In the 80th minute, the Timbers thought they equalized on a Brian Fernandez strike, but it was called back after a video review showed he was offside on the play.

The win was the Sounders’ first in five games. They had been winless and had allowed multiple goals in each of their previous four games.

Seattle has a 10-8-6 lead all-time in regular season meetings with Portland since the Timbers joined MLS in 2011.

Spanish midfielder Emanuel Cecchini made his debut for the Sounders in the second half. He was signed on Aug. 8 via a loan from Spanish second-division side Malaga.

The Timbers were without usual starting defender Larrys Mabiala, who injured his hamstring on Aug. 14 in a win over the Chicago Fire. The Timbers have not said when he is expected to return.

The Sounders were still without Victor Rodriguez, who has been out since July 6 with a hamstring injury.

Up next, the Timbers host Real Salt Lake on Aug. 31. Portland will play seven of their last eight matches of the season at home. The Timbers played their first 12 games of this season on the road due to an expansion of Providence Park, which added around 4,000 new seats.

The Sounders host the Los Angeles Galaxy on Sept. 1.


Seattle 1 1—2

Portland 0 1—1

First half—1, Seattle, Roldan, 4 (Ruidiaz), 22nd minute.

Second half—2, Seattle, Ruidiaz, 10 (Morris), 47th; 3, Portland, Valeri, 7, 54th.

Goalies—Seattle, Stefan Frei, Bryan Meredith; Portland, Steve Clark, Kendall Mcintosh.

Yellow Cards—Leerdam, Seattle, 53rd; Jones, Seattle, 65th; Abdul-Salaam, Seattle, 84th; Frei, Seattle, 90th+1.

Referee—Jair Marrufo. Assistant Referees—Jeff Hosking, Jose Da Silva, Edvin Jurisevic. 4th Official—Lukasz Szpala.



Seattle—Stefan Frei, Kelvin Leerdam (Saad Abdul-Salaam, 74th), Xavier Arreaga, Kim Kee-Hee, Joevin Jones (Emanuel Cecchini, 79th), Cristian Roldan, Gustav Svensson, Nicolas Lodeiro, Jordy Delem, Jordan Morris (Bradley Shaun Smith, 66th), Raul Ruidiaz.

Portland—Steve Clark, Zarek Valentin, Julio Cascante (Andy Polo, 80th), Bill Tuiloma, Jorge Villafana, Marvin Loria (Jeremy Ebobisse, 46th), Diego Chara, Diego Valeri, Cristhian Paredes (Tomas Conechny, 72nd), Sebastian Blanco, Brian Fernandez.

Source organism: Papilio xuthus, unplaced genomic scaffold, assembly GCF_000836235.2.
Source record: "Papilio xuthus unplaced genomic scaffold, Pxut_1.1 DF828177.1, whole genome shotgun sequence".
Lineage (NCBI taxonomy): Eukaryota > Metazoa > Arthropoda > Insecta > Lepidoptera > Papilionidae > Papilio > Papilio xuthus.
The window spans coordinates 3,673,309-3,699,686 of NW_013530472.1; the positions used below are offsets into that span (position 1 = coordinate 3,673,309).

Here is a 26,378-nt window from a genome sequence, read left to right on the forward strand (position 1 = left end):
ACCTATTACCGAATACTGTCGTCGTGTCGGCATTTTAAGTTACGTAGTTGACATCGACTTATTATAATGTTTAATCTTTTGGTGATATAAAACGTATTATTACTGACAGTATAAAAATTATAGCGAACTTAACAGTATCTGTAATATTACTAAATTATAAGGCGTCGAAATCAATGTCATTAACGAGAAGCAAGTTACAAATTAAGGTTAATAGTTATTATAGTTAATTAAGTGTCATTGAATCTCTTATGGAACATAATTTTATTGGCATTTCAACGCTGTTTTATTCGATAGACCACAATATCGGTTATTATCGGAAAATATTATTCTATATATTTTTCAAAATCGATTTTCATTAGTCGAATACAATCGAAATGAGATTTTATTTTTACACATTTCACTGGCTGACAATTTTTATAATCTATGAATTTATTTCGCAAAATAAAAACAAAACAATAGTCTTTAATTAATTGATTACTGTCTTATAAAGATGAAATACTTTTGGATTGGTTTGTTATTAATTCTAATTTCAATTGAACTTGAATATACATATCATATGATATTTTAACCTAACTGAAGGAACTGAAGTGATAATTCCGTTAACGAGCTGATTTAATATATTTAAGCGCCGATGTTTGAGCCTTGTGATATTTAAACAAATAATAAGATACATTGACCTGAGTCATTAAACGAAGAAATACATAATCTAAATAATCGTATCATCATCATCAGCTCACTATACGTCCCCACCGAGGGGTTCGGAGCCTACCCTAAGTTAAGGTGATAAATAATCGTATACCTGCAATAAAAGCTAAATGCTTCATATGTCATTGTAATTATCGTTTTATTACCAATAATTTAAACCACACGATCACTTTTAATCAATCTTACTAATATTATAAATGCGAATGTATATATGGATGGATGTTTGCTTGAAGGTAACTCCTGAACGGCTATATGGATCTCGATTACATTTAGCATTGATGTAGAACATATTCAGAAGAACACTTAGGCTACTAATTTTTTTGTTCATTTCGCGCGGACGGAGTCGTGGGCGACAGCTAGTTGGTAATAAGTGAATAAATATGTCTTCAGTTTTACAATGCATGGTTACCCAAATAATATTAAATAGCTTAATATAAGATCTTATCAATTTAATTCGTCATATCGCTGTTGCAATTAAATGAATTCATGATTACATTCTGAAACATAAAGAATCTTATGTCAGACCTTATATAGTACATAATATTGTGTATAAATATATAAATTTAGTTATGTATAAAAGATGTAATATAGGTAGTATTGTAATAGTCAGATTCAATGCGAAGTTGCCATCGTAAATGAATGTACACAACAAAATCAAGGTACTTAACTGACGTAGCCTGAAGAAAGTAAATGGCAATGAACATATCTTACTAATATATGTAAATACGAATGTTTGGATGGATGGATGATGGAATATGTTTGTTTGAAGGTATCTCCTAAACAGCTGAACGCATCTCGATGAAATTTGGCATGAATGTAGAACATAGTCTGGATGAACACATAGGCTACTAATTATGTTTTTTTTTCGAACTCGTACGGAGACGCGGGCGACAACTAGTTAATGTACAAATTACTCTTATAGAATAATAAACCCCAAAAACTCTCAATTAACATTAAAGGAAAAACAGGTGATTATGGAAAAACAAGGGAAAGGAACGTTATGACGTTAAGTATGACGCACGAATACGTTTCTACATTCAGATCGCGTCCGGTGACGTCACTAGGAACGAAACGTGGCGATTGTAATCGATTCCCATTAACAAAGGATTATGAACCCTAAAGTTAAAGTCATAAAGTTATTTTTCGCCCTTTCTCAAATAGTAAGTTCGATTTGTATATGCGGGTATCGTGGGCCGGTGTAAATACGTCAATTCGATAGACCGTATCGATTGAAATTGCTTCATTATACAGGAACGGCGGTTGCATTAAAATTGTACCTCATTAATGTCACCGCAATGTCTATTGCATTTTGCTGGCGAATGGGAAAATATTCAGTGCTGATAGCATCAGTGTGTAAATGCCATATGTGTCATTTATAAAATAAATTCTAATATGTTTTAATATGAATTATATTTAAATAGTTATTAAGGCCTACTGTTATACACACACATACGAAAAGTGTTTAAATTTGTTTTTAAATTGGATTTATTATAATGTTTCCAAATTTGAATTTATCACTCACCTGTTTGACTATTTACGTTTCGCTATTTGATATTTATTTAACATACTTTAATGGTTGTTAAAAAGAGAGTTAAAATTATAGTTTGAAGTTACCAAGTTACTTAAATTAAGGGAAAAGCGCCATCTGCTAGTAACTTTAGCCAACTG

Work on taller border wall starts in Arizona, New Mexico
Author: CEDAR ATTANASIO and ASTRID GALVAN, Associated Press

SANTA TERESA, N.M. — Work crews in Arizona and New Mexico forged ahead Friday with construction of taller border fencing funded through a national emergency declaration by President Donald Trump.

The work on his hallmark campaign promise involves mostly replacement fencing along a 46-mile stretch of desert west of Santa Teresa, New Mexico, and on 2 miles of Organ Pipe Cactus National Monument in Arizona.

At the New Mexico site, about 20 workers placed rebar frames for concrete footers along the path of the wall. A 50-foot crane towered over the site, standing out on the treeless brushland and cracked washes that stretch for miles in every direction.

Workers broke ground between Columbus and Santa Teresa — small towns near ports of entry along the border between New Mexico and the state of Chihuahua, Mexico.

In Arizona, crews were installing 30-foot steel fencing to replace older barriers next to a border crossing known as Lukeville Port of Entry.

Both projects are being funded with money initially allocated to the Defense Department that was redirected by Trump’s executive order.

Use of the money was previously frozen by lower courts while a lawsuit proceeded. Last month, however, the U.S. Supreme Court cleared the way for the use of about $2.5 billion.

A border wall was a keystone of the president’s 2016 election campaign, but Congress has resisted funding all of it. This year it allocated $1.4 billion, but the president wanted much more.

The administration has awarded $2.8 billion in contracts for barriers covering 247 miles, with all but 17 miles of that to replace existing barriers instead of expanding coverage.

Various forms of barriers already exist along 654 miles — about a third — of the border.

The construction comes as immigrant apprehensions have fallen sharply over the past two months due to the summer heat and a clamp down in Mexico.